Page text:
This Prezi is a group project where we all share “skits” using the Puppet Pals iPad App. to tell about a couple of the chapters per skit in Peter Johnston’s book Opening Minds. (Puppet Pals is an app. we wanted to try in hopes of using it with students in the future).
My cooperating teacher put together these math boxes which contain 20 math cubes (10 in each color), 20 counters, dice, and cards numbered 1 – 20. Our first graders use them daily and often use laminated cards as well to build ten frames or part-part-whole models. (She also has place value cards which we have not needed to use yet). The standards these first graders are expected to meet are challenging, and new concepts are often presented before they have had time to automatize the previous ones. Using these manipulatives and tools has really enabled these six and seven year olds to develop a true number sense and have reference points for how to begin when concepts stretch their thinking.
I especially see the power of the students’ visually representing math and being able to move numbers themselves to show the action happening within equations through watching the growth of a student who transferred into the class mid-year. This student had a lot of facts memorized, but we soon realized a deep understanding of the part-part-whole model and the equal sign meaning “the same as” was lacking. Just this week, as we looked at addition and subtraction fact families, this student went from having no idea how to write the subtraction sentences when written in part=whole-part order to being able to build models of the fact families on a board and then transfer the parts and whole into subtraction number sentences.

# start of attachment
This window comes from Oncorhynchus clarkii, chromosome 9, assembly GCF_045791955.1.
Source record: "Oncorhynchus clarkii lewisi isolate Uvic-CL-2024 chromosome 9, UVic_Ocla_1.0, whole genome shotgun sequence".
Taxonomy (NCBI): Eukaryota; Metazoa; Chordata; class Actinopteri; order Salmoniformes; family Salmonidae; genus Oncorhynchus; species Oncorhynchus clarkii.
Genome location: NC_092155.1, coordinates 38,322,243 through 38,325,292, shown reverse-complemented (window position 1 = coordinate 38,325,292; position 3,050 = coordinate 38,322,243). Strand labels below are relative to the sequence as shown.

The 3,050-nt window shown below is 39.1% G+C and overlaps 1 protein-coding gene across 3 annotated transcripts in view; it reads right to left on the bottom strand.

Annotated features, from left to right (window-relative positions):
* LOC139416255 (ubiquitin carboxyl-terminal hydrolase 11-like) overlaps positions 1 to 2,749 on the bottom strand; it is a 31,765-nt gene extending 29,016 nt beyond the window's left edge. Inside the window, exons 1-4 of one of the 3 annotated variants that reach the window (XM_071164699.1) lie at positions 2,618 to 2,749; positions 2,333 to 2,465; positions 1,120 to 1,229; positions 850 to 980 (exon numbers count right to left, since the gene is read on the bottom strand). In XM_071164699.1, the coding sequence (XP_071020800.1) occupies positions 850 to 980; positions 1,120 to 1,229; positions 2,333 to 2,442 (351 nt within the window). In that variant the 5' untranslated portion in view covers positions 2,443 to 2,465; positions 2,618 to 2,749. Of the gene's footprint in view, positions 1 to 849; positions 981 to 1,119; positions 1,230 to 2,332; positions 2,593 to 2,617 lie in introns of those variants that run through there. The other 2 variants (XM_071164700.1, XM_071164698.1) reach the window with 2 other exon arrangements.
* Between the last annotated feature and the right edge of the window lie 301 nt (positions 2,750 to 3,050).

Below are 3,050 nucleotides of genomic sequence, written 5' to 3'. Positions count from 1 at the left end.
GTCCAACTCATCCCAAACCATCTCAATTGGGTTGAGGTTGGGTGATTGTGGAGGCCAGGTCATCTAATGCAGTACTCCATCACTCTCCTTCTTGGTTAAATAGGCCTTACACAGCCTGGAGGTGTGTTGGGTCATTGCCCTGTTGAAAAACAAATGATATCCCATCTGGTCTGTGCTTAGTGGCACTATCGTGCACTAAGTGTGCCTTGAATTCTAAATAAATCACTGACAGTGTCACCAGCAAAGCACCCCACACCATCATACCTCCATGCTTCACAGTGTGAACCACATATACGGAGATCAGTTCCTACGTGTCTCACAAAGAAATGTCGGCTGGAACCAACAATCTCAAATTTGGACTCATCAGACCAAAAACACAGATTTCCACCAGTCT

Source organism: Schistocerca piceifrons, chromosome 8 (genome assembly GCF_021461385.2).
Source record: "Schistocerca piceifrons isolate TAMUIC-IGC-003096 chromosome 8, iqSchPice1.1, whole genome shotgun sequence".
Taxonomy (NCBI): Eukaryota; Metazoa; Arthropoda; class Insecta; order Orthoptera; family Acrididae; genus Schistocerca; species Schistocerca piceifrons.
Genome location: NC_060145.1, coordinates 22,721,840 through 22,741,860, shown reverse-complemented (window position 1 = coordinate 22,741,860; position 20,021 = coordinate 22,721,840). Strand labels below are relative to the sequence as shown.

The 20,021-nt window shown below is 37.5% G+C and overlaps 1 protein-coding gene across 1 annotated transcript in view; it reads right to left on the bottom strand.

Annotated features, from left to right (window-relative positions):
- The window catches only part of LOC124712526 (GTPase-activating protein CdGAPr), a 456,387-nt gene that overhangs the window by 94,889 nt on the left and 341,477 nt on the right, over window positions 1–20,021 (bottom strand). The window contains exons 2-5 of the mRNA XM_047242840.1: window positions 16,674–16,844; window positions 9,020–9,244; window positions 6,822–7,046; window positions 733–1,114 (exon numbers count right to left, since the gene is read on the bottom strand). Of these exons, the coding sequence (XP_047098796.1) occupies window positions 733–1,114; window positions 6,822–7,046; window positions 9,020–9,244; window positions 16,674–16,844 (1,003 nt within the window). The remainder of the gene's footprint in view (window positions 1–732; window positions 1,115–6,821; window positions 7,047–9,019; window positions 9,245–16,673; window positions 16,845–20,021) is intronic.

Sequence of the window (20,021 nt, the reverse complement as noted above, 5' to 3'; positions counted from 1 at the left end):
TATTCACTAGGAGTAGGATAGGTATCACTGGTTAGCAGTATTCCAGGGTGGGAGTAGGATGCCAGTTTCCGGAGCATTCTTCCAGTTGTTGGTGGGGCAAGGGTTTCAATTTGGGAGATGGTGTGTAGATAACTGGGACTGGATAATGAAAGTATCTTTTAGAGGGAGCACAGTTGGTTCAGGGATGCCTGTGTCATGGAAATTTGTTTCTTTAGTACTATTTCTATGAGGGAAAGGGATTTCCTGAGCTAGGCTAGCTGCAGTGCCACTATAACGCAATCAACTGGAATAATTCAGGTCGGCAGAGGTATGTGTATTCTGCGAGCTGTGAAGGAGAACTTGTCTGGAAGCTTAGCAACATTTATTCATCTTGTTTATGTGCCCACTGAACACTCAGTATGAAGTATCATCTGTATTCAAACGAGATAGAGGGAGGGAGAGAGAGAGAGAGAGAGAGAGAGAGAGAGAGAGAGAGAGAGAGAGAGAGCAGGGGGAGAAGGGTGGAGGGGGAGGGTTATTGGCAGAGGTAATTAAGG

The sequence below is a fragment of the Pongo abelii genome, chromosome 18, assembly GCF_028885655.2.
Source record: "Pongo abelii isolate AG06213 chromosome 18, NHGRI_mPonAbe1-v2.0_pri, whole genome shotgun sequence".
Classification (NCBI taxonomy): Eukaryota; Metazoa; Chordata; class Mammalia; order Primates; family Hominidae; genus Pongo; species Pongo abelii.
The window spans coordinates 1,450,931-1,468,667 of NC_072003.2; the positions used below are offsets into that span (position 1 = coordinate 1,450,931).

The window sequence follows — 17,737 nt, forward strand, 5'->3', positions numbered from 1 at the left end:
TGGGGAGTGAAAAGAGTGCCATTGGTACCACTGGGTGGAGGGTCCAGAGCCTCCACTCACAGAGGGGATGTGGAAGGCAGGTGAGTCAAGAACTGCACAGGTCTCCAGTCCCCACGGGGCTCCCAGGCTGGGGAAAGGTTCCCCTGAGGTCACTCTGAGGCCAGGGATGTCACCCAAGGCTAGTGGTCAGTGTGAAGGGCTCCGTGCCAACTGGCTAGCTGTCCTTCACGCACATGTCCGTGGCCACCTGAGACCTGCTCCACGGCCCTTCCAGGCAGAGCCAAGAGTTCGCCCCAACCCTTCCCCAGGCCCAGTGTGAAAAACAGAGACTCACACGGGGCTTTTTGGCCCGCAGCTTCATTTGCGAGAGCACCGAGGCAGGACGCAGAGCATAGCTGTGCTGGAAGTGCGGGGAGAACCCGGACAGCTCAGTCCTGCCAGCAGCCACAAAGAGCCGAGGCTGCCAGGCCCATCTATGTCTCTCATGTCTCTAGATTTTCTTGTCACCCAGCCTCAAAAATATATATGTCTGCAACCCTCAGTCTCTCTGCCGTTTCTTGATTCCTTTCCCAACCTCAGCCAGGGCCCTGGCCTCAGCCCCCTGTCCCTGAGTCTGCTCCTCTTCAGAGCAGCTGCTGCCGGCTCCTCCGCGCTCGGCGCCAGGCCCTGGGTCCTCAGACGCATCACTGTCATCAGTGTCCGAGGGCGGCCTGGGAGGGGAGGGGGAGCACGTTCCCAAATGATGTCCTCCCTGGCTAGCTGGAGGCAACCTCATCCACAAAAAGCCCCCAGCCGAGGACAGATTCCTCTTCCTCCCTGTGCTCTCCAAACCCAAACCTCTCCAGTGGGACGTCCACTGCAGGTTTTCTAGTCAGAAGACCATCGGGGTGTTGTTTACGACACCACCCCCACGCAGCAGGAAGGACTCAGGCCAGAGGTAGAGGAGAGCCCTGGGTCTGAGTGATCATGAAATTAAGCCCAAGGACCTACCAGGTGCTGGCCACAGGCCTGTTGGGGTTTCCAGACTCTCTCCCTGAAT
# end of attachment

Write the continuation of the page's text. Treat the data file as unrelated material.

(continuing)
These tools will definitely be used in my classroom next year!
This week I was thrilled to finally see a little bit of technology being used in the classroom. At the end of science lessons about the water cycle and temperature, my cooperating teacher had the students take turns using the Seasons app on her iPad under the docucam so all could see. (I did tell my cooperating teacher about how she can reflect the iPad on to her computer for future use). Even though this app says it is for preschoolers and kindergarteners, our first graders loved finding the unsuitable clothes or items in each picture for whichever season was showing. This app is definitely better than a worksheet where students might circle what was out of place for the season, because when they clicked on the incorrect item, it changed to an appropriate one. All of the students were engaged and dying to have a turn!